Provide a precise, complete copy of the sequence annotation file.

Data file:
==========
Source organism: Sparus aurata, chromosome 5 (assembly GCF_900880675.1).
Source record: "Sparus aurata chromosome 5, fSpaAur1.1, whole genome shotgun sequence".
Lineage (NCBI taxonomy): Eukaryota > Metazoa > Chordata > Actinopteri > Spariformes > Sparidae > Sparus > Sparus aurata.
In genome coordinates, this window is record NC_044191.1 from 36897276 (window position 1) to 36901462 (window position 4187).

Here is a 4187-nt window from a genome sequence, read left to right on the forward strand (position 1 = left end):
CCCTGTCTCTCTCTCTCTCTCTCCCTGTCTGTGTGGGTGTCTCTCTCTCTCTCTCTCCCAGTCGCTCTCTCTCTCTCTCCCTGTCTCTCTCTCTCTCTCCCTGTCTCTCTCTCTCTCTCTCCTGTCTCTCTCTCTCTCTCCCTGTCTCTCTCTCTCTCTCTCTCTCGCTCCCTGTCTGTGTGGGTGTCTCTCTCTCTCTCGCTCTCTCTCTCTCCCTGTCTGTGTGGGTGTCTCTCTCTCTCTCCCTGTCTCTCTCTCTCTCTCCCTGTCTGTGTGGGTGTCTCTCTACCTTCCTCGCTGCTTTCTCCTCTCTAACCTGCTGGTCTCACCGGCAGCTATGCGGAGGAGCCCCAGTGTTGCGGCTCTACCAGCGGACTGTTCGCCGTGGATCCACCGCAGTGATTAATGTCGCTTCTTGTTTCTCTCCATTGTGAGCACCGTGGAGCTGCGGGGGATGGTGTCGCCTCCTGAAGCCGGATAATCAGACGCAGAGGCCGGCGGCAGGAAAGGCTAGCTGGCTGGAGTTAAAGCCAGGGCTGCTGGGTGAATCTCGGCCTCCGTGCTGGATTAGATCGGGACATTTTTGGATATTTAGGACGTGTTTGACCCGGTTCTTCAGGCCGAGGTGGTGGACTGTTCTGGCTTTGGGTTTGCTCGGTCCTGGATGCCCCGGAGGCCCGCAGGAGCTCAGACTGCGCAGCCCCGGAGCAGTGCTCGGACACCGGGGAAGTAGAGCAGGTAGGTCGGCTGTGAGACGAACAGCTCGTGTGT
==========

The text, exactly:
Source organism: Sparus aurata, chromosome 5 (assembly GCF_900880675.1).
Source record: "Sparus aurata chromosome 5, fSpaAur1.1, whole genome shotgun sequence".
Lineage (NCBI taxonomy): Eukaryota > Metazoa > Chordata > Actinopteri > Spariformes > Sparidae > Sparus > Sparus aurata.
In genome coordinates, this window is record NC_044191.1 from 36897276 (window position 1) to 36901462 (window position 4187).

Here is a 4187-nt window from a genome sequence, read left to right on the forward strand (position 1 = left end):
CCCTGTCTCTCTCTCTCTCTCTCCCTGTCTGTGTGGGTGTCTCTCTCTCTCTCTCTCCCAGTCGCTCTCTCTCTCTCTCCCTGTCTCTCTCTCTCTCTCCCTGTCTCTCTCTCTCTCTCTCCTGTCTCTCTCTCTCTCTCCCTGTCTCTCTCTCTCTCTCTCTCTCGCTCCCTGTCTGTGTGGGTGTCTCTCTCTCTCTCGCTCTCTCTCTCTCCCTGTCTGTGTGGGTGTCTCTCTCTCTCTCCCTGTCTCTCTCTCTCTCTCCCTGTCTGTGTGGGTGTCTCTCTACCTTCCTCGCTGCTTTCTCCTCTCTAACCTGCTGGTCTCACCGGCAGCTATGCGGAGGAGCCCCAGTGTTGCGGCTCTACCAGCGGACTGTTCGCCGTGGATCCACCGCAGTGATTAATGTCGCTTCTTGTTTCTCTCCATTGTGAGCACCGTGGAGCTGCGGGGGATGGTGTCGCCTCCTGAAGCCGGATAATCAGACGCAGAGGCCGGCGGCAGGAAAGGCTAGCTGGCTGGAGTTAAAGCCAGGGCTGCTGGGTGAATCTCGGCCTCCGTGCTGGATTAGATCGGGACATTTTTGGATATTTAGGACGTGTTTGACCCGGTTCTTCAGGCCGAGGTGGTGGACTGTTCTGGCTTTGGGTTTGCTCGGTCCTGGATGCCCCGGAGGCCCGCAGGAGCTCAGACTGCGCAGCCCCGGAGCAGTGCTCGGACACCGGGGAAGTAGAGCAGGTAGGTCGGCTGTGAGACGAACAGCTCGTGTGT